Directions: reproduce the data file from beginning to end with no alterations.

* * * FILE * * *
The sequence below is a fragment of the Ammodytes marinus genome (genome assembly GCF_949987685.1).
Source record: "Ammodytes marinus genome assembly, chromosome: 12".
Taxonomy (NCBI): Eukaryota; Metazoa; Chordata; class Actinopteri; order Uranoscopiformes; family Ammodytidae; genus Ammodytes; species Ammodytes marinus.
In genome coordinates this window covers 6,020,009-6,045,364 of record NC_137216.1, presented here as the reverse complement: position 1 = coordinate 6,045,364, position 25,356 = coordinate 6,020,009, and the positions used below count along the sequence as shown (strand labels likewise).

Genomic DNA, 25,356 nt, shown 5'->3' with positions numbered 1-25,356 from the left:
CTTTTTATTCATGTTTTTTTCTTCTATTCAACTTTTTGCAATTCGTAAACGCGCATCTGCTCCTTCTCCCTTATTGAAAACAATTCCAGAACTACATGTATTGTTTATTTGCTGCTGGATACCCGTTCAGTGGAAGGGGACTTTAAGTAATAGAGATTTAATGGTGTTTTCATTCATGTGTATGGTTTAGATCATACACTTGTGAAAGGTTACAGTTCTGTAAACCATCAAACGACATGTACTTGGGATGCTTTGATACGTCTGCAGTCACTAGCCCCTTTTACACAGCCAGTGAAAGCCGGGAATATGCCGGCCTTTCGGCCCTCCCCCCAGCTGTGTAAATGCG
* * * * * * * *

The sequence below is a fragment of the Ammodytes marinus genome (genome assembly GCF_949987685.1).
Source record: "Ammodytes marinus genome assembly, chromosome: 12".
Taxonomy (NCBI): Eukaryota; Metazoa; Chordata; class Actinopteri; order Uranoscopiformes; family Ammodytidae; genus Ammodytes; species Ammodytes marinus.
In genome coordinates this window covers 6,020,009-6,045,364 of record NC_137216.1, presented here as the reverse complement: position 1 = coordinate 6,045,364, position 25,356 = coordinate 6,020,009, and the positions used below count along the sequence as shown (strand labels likewise).

Genomic DNA, 25,356 nt, shown 5'->3' with positions numbered 1-25,356 from the left:
CTTTTTATTCATGTTTTTTTCTTCTATTCAACTTTTTGCAATTCGTAAACGCGCATCTGCTCCTTCTCCCTTATTGAAAACAATTCCAGAACTACATGTATTGTTTATTTGCTGCTGGATACCCGTTCAGTGGAAGGGGACTTTAAGTAATAGAGATTTAATGGTGTTTTCATTCATGTGTATGGTTTAGATCATACACTTGTGAAAGGTTACAGTTCTGTAAACCATCAAACGACATGTACTTGGGATGCTTTGATACGTCTGCAGTCACTAGCCCCTTTTACACAGCCAGTGAAAGCCGGGAATATGCCGGCCTTTCGGCCCTCCCCCCAGCTGTGTAAATGCG